The Carney triad (not to be confused with the Carney complex) is a rare syndrome defined by the coexistence of three tumours:
- extra-adrenal paraganglioma (e.g. extra adrenal phaeochromocytoma) : initially, only functioning extra-adrenal paragangliomas were included, but subsequent work includes non-functioning extra-adrenal paragangliomas 1
- gastric gastrointestinal stromal tumors (GIST): previously known as gastric epithelioid leiomyosarcoma
- pulmonary chondroma (hamartoma)
In most cases, only 2 of the 3 tumours are present at the time of diagnosis.
It typically affects young people.
First described by J. Aidan Carney and colleagues in 1977.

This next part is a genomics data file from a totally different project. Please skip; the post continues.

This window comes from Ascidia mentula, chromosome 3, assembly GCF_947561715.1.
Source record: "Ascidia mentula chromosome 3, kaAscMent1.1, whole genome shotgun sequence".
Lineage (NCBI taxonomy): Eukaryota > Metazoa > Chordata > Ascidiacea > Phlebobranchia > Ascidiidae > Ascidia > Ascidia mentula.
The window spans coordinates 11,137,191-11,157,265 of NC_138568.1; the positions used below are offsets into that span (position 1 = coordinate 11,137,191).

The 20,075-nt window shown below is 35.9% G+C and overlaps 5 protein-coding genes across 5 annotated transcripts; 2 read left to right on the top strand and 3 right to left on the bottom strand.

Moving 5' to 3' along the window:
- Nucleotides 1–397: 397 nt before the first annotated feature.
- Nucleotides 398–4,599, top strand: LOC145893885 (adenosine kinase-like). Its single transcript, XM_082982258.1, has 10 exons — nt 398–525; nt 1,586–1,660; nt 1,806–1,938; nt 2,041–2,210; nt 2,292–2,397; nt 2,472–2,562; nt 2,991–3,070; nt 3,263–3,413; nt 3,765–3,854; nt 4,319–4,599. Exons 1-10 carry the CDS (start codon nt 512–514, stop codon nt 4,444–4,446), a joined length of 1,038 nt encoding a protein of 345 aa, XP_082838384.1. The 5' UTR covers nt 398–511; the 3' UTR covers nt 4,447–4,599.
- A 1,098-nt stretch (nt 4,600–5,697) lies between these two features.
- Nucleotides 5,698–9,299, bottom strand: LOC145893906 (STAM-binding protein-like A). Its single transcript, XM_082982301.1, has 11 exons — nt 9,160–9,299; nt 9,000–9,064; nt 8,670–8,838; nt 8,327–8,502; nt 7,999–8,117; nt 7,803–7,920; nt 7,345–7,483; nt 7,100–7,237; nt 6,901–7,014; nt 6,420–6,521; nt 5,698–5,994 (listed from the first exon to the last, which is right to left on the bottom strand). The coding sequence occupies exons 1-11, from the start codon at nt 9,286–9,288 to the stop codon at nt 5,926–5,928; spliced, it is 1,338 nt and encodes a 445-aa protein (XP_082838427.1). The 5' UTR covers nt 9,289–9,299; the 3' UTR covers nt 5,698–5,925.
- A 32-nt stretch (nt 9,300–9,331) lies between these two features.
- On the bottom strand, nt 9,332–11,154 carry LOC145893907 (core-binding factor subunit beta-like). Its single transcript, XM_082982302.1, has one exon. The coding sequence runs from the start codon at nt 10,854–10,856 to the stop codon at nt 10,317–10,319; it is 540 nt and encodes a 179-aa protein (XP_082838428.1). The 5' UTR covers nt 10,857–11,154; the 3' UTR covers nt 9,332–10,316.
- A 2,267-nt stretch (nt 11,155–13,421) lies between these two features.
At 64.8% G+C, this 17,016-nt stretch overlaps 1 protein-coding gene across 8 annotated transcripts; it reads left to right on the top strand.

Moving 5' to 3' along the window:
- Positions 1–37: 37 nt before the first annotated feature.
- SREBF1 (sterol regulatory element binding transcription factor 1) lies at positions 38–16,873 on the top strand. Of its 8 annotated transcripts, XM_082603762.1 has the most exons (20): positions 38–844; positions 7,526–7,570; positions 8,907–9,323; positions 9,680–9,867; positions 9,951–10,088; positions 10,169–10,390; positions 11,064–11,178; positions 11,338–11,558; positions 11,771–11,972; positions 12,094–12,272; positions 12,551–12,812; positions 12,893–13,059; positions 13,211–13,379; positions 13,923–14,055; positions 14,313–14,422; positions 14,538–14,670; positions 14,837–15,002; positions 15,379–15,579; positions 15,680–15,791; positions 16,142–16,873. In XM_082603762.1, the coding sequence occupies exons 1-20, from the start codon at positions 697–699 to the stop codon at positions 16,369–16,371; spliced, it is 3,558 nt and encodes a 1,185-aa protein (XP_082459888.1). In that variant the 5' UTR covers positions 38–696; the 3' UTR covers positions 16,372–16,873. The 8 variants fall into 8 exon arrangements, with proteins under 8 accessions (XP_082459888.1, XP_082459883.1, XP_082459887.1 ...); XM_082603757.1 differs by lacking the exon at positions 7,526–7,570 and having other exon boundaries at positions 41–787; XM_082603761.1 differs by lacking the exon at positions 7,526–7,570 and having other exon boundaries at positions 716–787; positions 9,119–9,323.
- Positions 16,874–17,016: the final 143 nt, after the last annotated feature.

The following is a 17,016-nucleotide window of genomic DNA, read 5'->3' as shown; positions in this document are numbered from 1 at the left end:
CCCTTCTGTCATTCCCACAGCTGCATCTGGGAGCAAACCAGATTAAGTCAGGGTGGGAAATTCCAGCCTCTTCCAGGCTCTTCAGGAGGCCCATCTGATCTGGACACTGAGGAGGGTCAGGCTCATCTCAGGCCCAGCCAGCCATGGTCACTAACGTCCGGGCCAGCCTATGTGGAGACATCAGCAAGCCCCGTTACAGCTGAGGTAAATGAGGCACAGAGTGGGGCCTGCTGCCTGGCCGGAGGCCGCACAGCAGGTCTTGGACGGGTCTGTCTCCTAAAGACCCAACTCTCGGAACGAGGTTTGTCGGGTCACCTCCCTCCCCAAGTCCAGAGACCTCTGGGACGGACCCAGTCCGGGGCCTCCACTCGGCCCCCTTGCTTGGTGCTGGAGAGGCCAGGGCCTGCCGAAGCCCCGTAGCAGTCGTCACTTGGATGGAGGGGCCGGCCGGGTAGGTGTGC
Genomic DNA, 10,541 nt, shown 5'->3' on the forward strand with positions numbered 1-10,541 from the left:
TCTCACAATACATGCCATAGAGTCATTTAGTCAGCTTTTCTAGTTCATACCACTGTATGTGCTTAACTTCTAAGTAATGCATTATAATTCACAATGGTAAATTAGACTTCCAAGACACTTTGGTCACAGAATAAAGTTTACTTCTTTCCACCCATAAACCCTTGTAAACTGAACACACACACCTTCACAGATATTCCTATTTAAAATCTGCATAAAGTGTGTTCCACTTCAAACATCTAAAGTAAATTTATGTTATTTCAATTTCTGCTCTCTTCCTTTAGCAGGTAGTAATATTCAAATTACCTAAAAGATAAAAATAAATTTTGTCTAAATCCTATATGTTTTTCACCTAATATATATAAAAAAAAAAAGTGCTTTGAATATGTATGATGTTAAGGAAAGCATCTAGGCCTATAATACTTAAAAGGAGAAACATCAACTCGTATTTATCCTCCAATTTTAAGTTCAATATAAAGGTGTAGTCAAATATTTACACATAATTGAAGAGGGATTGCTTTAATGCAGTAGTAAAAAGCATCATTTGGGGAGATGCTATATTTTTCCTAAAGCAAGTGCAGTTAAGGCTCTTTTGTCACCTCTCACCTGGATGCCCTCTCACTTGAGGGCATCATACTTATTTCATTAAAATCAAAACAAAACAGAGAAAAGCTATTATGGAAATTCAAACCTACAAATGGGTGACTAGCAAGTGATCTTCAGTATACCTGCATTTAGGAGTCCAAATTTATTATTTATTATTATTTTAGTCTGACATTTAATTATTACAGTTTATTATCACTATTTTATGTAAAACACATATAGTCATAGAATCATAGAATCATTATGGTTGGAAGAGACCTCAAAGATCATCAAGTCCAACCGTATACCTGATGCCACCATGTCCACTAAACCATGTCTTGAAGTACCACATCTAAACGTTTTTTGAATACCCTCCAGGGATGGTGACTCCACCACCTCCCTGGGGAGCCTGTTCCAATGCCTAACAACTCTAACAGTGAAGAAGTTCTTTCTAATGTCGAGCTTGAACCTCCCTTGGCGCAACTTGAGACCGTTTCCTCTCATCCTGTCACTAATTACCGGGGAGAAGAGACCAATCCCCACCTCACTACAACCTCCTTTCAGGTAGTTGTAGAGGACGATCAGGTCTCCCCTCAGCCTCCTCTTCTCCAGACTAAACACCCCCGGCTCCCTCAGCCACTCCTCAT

- 1. Carney JA. Gastric stromal sarcoma, pulmonary chondroma, and extra-adrenal paraganglioma (Carney Triad): natural history, adrenocortical component, and possible familial occurrence. Mayo Clin. Proc. 1999;74 (6): 543-52. doi:10.4065/74.6.543 - Pubmed citation
- 2. Carney JA, Sheps SG, Go VL et-al. The triad of gastric leiomyosarcoma, functioning extra-adrenal paraganglioma and pulmonary chondroma. N. Engl. J. Med. 1977;296 (26): 1517-8. doi:10.1056/NEJM197706302962609 - Pubmed citation
- 3. Chew F, Banks K. American Journal of Roentgenology. 2006;187 (3_supplement): . doi:10.2214/AJR.06.0521